Colonial Dames Hold Winter Meeting
The Deep River Chapter of Colonial Dames XVII Century held their winter meeting Feb. 2 at the Country Club of North Carolina.
Chaplain Nathalie Scott opened the meeting with a prayer, and President Barbara Reining introduced the guest speaker, Martha Weaver. Weaver and her husband, Charles, moved to Pinewild from Paulding, Ohio, in 1996. Still back in Ohio are three daughters and their families, which include 11 grandchildren.
Weaver is a graduate of Bowling Green State University and earned a master's degree from Indiana State University. She taught in the Ohio public school system for 20 years, prior to retiring and moving to Pinehurst. Weaver is active in the College Club, Linden Garden Club of Pinewild and sings in the Chancel Choir of Community Presbyterian Church. Her hobbies include embroidery, cross stitching, knitting, doll making, reading, music, and golf.
Weaver spoke to the group on making porcelain dolls. This is a hobby that developed after she had begun to collect heirloom dolls years ago. After seeing an ad for dolls of the 13 colonies and buying the first one, she decided to collect the full set. The dolls intrigued her because each doll came with names and family histories and was dressed in costumes of the period and location it represented.
After retiring to Pinehurst she happened upon a store -- Doll Expressions -- and signed up to take classes in creating her own heirloom dolls. Her first doll was a large golfer doll that she named Charles, after her husband. She brought this doll as a sample to show the members of the Deep River chapter. After this first doll she began making smaller dolls for herself and each of her grandchildren. She named the dolls and dressed them in themes requested by her grandchildren.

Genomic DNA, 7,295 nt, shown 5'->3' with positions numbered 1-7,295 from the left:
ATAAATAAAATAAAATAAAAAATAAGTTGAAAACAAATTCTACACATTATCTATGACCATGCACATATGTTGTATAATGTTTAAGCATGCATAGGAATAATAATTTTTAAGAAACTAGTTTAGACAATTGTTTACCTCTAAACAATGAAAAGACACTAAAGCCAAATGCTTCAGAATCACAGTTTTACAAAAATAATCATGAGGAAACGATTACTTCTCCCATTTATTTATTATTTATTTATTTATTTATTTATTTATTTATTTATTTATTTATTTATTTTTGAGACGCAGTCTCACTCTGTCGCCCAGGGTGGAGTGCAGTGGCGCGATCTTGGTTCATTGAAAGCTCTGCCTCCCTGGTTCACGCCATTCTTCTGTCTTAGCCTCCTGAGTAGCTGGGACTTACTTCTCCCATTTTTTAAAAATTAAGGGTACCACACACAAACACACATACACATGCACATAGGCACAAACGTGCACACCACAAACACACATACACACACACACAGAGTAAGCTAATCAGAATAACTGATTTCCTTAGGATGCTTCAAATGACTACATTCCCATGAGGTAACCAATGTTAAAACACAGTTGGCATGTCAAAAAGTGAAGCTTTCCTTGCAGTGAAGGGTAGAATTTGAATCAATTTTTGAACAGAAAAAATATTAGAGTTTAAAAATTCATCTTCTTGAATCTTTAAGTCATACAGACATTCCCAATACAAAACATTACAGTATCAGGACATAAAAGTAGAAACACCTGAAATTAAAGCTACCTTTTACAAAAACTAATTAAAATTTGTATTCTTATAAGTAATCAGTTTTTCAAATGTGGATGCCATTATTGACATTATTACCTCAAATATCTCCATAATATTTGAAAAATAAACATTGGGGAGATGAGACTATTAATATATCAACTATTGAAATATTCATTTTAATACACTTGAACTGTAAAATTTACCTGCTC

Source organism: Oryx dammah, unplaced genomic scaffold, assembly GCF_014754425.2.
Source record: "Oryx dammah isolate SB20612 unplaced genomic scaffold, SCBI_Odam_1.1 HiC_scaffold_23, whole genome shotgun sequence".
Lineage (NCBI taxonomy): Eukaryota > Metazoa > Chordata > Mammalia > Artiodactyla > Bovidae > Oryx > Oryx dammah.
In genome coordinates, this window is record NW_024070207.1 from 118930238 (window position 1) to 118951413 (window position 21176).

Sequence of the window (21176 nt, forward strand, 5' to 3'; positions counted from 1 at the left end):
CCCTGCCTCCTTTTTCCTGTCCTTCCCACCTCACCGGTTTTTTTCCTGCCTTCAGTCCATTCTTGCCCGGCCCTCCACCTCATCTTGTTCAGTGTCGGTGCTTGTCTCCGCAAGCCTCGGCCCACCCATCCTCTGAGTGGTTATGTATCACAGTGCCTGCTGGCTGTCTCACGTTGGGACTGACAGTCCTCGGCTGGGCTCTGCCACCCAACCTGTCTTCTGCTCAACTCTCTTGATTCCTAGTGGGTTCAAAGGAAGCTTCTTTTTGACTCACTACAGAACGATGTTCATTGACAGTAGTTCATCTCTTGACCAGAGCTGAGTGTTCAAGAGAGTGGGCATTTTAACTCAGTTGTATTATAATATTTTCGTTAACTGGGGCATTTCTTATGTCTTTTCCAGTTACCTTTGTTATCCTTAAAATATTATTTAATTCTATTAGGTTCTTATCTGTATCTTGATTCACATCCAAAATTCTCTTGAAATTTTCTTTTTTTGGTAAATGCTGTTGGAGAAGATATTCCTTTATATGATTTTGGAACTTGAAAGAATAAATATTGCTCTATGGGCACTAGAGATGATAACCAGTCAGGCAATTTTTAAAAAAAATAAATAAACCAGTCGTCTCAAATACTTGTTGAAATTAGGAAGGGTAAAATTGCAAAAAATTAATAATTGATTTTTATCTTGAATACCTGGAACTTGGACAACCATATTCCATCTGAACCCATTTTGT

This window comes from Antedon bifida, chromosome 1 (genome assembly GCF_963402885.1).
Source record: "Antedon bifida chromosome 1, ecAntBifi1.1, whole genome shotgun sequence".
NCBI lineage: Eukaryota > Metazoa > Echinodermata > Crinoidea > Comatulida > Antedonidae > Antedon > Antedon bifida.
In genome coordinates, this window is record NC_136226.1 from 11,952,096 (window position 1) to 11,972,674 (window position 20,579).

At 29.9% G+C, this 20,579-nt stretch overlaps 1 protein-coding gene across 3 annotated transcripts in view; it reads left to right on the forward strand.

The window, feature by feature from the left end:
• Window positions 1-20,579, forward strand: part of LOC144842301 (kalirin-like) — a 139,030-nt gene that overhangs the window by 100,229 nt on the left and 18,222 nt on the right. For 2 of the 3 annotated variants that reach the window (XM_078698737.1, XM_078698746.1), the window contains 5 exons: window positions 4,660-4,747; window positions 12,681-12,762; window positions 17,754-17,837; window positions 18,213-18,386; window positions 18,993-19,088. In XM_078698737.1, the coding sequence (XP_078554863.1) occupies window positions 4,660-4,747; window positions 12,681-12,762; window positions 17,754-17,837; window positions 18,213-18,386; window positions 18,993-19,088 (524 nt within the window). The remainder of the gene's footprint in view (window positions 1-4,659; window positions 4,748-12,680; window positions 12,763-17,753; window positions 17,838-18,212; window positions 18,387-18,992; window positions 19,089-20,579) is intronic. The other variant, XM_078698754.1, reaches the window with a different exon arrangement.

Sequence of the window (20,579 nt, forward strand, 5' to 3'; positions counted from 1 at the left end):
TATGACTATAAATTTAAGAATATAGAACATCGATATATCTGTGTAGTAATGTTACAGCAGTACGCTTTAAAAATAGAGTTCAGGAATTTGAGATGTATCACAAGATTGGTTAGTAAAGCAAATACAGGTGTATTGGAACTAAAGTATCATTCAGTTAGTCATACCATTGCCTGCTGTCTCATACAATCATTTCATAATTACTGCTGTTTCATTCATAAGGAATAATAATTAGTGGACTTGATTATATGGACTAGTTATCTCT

Weaver described the steps involved in making these dolls, which begin with the greenware for the doll's head and upper body. After firing, it is ready to be painted, which involves a number of steps and then requires kiln firing again. The body of the doll can be either cloth or porcelain. Weaver chose cloth for her dolls. She showed the group how the materials she selected and assembledallowed movement of the arms and head. The final steps of the process are placing the eyes in the head, a tedious process to ensure they are straight, and then adding the wig. She created and sewed unique costumes for each of the dolls. Weaver said it took her about eight weeks to make a doll.
Following Weaver's talk, Reining opened up the business meeting. Agnes Buckley announced that there are 13 new potential members in addition to the two that are well into their research and paperwork required for membership. Librarian Cynthia Buttner announced a project for the group of developing an index of genealogical books owned by the members of Deep River Chapter. This virtual library could be shared with other chapter members to assist them with their research. Anne Ratcliffe thanked the members for the Christmas gifts they donated to Veterans' Services. These gifts were distributed at the Veterans Hospital in Fayetteville prior to Christmas. She also thanked members for bringing Valentines that wereput on the veterans' lunch and dinner trays on Valentine's Day.
The nominating committee announced the slate of officers for the 2007-2009 term. These officers will be installed at a tea in May. Details of the state and national conferences were shared, and Scott closed the meeting with the benediction.
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